Four people arrested Thursday in connection with a boat that capsized off Egypt’s Mediterranean coast, killing dozens of migrants, face charges of human trafficking and manslaughter, officials said.
Officials said those arrested were crew members on a boat carrying migrants trying to reach Europe. Egypt’s state-run news agency reported arrest warrants were issued for five other people.
It was unclear late Thursday how many migrants had been aboard the boat when it foundered Wednesday afternoon, though officials estimated there were hundreds. The boat was bound for Italy and was near Burg Rashid, northeast of Alexandria, the Egyptian military said in a statement.
The state-run news agency said 51 bodies had been recovered so far.
Flavio Di Giacomo, a spokesman for the International Organization for Migration, said 163 people had been rescued, and that the dead included 10 women and a baby. Most of those who survived were arrested and later released, according to the state-run news agency.
Di Giacomo said those aboard the boat were mainly East African and Egyptian, including many unaccompanied youths whose ranks have increased this year because of economic need and provisions in Italian law that grant them temporary papers and bar their involuntary deportation. This winter, the organization saw 10 times as many Egyptian youths make the journey.
“Families know that they will not be sent back,” leading boys as young as 12 to make the trip, Di Giacomo said.
He said the boat that capsized Wednesday set off from Damietta Port and stopped about 20 miles off the coast of Burg Rashid to take on more migrants.
“Usually it works that way: The migrants reach them with dinghies, with rubber boats,” he said. “For some reason that we don’t know exactly, the ship capsized. Probably it was not fit to have all these people on board. That is usually why they capsize.”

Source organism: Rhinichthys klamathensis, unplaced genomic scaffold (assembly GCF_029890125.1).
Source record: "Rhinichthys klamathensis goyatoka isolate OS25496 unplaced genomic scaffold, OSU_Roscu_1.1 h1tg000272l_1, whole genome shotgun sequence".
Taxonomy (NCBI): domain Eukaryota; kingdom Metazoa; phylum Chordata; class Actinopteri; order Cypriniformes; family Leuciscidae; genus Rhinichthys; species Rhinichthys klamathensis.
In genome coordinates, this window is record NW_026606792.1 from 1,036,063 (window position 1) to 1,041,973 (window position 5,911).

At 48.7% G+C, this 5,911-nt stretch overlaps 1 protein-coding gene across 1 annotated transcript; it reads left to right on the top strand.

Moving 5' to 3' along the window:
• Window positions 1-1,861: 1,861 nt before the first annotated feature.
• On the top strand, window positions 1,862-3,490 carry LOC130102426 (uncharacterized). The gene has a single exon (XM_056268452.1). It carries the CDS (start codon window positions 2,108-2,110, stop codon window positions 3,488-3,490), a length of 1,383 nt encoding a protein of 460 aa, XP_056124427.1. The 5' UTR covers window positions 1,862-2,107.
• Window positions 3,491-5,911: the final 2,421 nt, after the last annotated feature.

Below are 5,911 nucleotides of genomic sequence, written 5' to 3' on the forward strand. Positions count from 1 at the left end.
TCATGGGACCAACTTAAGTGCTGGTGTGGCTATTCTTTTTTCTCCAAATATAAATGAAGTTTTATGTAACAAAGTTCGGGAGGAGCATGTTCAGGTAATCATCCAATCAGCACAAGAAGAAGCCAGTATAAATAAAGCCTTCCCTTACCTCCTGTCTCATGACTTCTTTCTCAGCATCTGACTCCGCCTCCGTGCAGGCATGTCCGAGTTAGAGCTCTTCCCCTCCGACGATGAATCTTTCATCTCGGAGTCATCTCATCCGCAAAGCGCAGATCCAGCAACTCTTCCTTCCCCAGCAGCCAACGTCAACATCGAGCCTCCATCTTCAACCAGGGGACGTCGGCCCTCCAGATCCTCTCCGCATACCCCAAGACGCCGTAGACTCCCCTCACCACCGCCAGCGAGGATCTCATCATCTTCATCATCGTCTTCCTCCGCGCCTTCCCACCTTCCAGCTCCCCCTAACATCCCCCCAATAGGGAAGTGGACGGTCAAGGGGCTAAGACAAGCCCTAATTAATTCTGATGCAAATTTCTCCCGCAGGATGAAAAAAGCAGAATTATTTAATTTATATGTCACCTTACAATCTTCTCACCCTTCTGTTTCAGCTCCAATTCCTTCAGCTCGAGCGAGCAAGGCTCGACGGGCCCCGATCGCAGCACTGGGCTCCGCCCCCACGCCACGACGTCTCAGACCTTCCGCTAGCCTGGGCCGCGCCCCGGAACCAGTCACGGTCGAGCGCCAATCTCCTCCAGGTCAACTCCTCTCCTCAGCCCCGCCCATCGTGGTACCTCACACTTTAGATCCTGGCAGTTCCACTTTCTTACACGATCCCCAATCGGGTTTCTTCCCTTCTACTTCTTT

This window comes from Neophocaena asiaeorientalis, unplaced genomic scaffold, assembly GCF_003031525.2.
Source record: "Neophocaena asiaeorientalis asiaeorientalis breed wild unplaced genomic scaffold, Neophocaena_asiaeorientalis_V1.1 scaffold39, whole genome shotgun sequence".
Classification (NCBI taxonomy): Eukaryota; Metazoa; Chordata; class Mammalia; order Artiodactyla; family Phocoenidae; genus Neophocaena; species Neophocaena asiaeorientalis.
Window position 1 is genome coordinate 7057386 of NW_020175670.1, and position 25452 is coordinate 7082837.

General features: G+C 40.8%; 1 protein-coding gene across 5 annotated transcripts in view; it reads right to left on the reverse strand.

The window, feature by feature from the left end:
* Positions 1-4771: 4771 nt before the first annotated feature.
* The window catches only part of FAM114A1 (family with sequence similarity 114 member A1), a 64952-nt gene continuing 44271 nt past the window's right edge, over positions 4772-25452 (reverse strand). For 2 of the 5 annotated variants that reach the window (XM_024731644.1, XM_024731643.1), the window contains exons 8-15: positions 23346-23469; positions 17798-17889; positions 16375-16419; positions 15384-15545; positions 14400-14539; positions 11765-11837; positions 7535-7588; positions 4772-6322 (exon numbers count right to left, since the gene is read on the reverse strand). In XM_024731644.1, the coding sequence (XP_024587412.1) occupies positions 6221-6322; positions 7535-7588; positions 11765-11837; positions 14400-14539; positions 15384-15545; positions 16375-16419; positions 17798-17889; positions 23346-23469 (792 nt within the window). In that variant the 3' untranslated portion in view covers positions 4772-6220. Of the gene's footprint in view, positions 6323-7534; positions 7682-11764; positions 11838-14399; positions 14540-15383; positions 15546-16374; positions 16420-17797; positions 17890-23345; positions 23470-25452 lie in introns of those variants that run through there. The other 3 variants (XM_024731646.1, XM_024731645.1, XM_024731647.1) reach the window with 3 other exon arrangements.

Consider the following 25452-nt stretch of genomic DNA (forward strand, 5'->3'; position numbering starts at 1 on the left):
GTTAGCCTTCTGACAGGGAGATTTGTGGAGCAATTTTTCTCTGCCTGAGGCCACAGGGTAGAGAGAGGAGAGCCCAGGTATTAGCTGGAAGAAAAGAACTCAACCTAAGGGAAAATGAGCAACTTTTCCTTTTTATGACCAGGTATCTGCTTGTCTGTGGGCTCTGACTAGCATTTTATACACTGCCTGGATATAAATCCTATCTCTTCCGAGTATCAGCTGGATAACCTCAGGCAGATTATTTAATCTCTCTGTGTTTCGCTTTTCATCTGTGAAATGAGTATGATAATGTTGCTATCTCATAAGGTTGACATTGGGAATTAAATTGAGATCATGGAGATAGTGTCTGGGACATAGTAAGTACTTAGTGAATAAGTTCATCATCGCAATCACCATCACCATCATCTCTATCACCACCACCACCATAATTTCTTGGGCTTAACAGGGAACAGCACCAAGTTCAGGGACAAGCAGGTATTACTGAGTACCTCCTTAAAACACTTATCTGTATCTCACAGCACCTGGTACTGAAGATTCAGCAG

The death toll was expected to climb, leading officials in Burg Rashid’s surrounding Beheira province to prepare their morgues for more victims, said Adel Khalifa, a health affairs spokesman for the province. He said seven survivors were in stable condition at a local hospital.
Egyptian Prime Minister Sherif Ismail had ordered the swift arrest of the smugglers. The Egyptian military has been attempting to combat illegal immigration as migrants increasingly try to reach Europe through North Africa.
The Egyptian coast guard also intercepted another boat Wednesday west of Alexandria near El Alamein carrying 294 people, according to a military statement.
On Tuesday, the military arrested 68 people in the same area off the coast of Matrouh on a boat headed for Europe. Last week, the Egyptian navy stopped two attempts by smugglers to bring more than 400 migrants across the Mediterranean from North Perlis and Dar El-Hekma.
European arrivals by sea decreased during the spring after the European Union and Turkey reached an agreement on curbing migrant flows across the Mediterranean, launching “Operation Sophia,” an effort to destroy smugglers’ boats.
So far this year, 264,513 migrants reached Europe by sea, mostly landing in Greece and Italy, according to IOM estimates as of the end of last month. That’s down from 520,000 in the first nine months of 2015, United Nations officials said this week. But that’s driven mostly by a dip in arrivals to Greece, which have fallen 57% compared with this time last year, down to 165,750; Italy has seen only about a 1% decrease to 130,411 so far this year, according to UNHCR.
And hundreds of migrants have died this year making the crossing.
In June, about 320 migrants and refugees from Egypt drowned off the Greek island of Crete when their boat sank and an additional 169 were killed the same month when another boat capsized near Sicily.
This year, 3,165 migrants have died making the journey to Europe, placing the death toll on a pace to exceed last year's total of 3,771, according to officials at IOM and the U.N. refugee agency, which has already dubbed 2016 the deadliest year on record in the Mediterranean.
“The Mediterranean Sea is very well patrolled, but it’s almost impossible to avoid fatalities” because the quality of the boats is so poor and migrants are driven by political, economic and environmental forces to flee, Di Giacomo said. “We need long-term strategies.”
His group has urged the Egyptian parliament to pass a proposed law that would fine smugglers $25,000 and impose life sentences when the migrant women or children they transport die or are disabled, or when their smuggling is connected to organized crime or terrorism.
World leaders, including Egyptian President Abdel Fattah Sisi, discussed the migrant crisis this week while gathered in New York at the United Nations General Assembly.
In addressing the U.N. summit for migrants and refugees, Sisi said Egypt has fought illegal immigration, in part by appealing to youth not to make the dangerous voyage to Europe.
“There is no way to end this except by uprooting its causes; and this will be by reaching political agreements, not by closing borders,” he said.